I always resented the song “White Christmas,” just a little bit. It’s a lovely song, vastly popular, of course. But I thought it set up the yearly, often disappointed expectation of snow on Christmas day. (The seldom-heard introduction refers to the usually snow-free Beverly Hills which elicits nostalgia for snowy holidays past.) What does it matter if snow falls on Christmas or not?
But I realized there is much more to the expectation of a snowy Christmas! The Christmas 2012 issue of BBC Music magazine has an interesting article, “A Christmas Carol” (pp. 27-34) by David Owen Norris. The author writes that, in pre-Victorian England, harvest season was poised to be a more beloved time of year than Christmas; harvest time rather than Christmas had an appealing narrative of well-being, plenty, and human relationships, while Christmas was just a cold winter holiday that elicited painful longing. However, Norris states that Christmas carols began to make a comeback during the early Victorian period, eclipsing harvest-related hymns. Consequently, Christmas grew in popularity during the 1800s, partly on the basis of this musical appeal.
The real innovation, though, came from Rev. John Mason Neale (1818-1866). He and a colleague produced hymn books for churches. A 16th century Finnish song concerning spring and flowers inspired Neale to write new lyrics, which became “Good King Wenceslas.” What was so innovative about Neale’s song, is that it is the first time a Christmas song links the holiday with snow (p. 31)! You would think someone would have associated snow and Christmas, but according to Norris, other songwriters (even Scandinavians) had made reference to Christmas cold weather (“The First Noel” is an example) but not to Christmas snow.
Neale’s association of snow and Christmas was brilliant and influential. From the publication of “Good King Wenceslas” in 1853, other poets and songwriters found inspiration in the image of Christmas snow, notably Christina Rossetti’s “In the Bleak Midwinter,” but also many others (pp. 31, 33).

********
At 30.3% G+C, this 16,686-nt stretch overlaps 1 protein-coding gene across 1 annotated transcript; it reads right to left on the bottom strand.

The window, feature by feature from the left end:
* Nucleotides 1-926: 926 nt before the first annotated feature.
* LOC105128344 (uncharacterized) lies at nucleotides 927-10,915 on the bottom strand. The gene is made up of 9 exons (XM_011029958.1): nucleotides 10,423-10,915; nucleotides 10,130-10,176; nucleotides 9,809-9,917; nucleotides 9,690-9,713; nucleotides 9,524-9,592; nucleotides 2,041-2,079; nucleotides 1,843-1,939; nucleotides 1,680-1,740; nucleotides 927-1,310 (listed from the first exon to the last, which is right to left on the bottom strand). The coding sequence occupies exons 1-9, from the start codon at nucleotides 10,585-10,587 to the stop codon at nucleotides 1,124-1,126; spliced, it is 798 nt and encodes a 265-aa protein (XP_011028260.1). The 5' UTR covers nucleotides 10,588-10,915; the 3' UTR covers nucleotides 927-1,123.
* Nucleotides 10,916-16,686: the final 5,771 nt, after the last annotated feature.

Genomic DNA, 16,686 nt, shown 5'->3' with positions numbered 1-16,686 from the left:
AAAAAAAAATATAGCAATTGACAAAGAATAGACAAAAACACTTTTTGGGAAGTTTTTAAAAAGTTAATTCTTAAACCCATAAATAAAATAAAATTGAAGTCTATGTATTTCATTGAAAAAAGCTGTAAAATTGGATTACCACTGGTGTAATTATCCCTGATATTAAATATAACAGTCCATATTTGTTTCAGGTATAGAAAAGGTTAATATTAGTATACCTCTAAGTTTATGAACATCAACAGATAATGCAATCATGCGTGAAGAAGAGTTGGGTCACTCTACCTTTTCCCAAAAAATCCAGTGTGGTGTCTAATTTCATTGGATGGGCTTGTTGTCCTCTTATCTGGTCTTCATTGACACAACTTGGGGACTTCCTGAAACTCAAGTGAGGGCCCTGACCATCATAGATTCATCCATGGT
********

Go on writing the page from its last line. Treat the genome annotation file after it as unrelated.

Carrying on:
The religion-science debates of the era provided a different kind of inspiration for the theme of Christmas snow. The Darwinian debates that threatened to erode religious belief necessitated new metaphors for spiritual truth. Snow—peaceful, beautifying, and descended from above—became a perfect metaphor; as Norris writes (p. 34), “If science was concerned with facts, religion with miracles, then the Victorians found a snowy bridge between them.”
Furthermore, that affirmation of miracles was better expressed through song than prose. “Only song could convey these new meanings of Christmas snow… The familiar yet fundamentally irrational human act of singing together was the perfect medium. (Irrationality is important to us in matters of the spirit: look at the idea of carols by candlelight, which could only become truly symbolic once electricity had made the candles pointless.)….
“The very mirage of a white Christmas… became a new way of thinking about miracles, allowing snow to become the outward sign of an inward grace—a secular sacrament. Snow imagined, snow longed for, makes space for a Christmas miracle” (p. 34).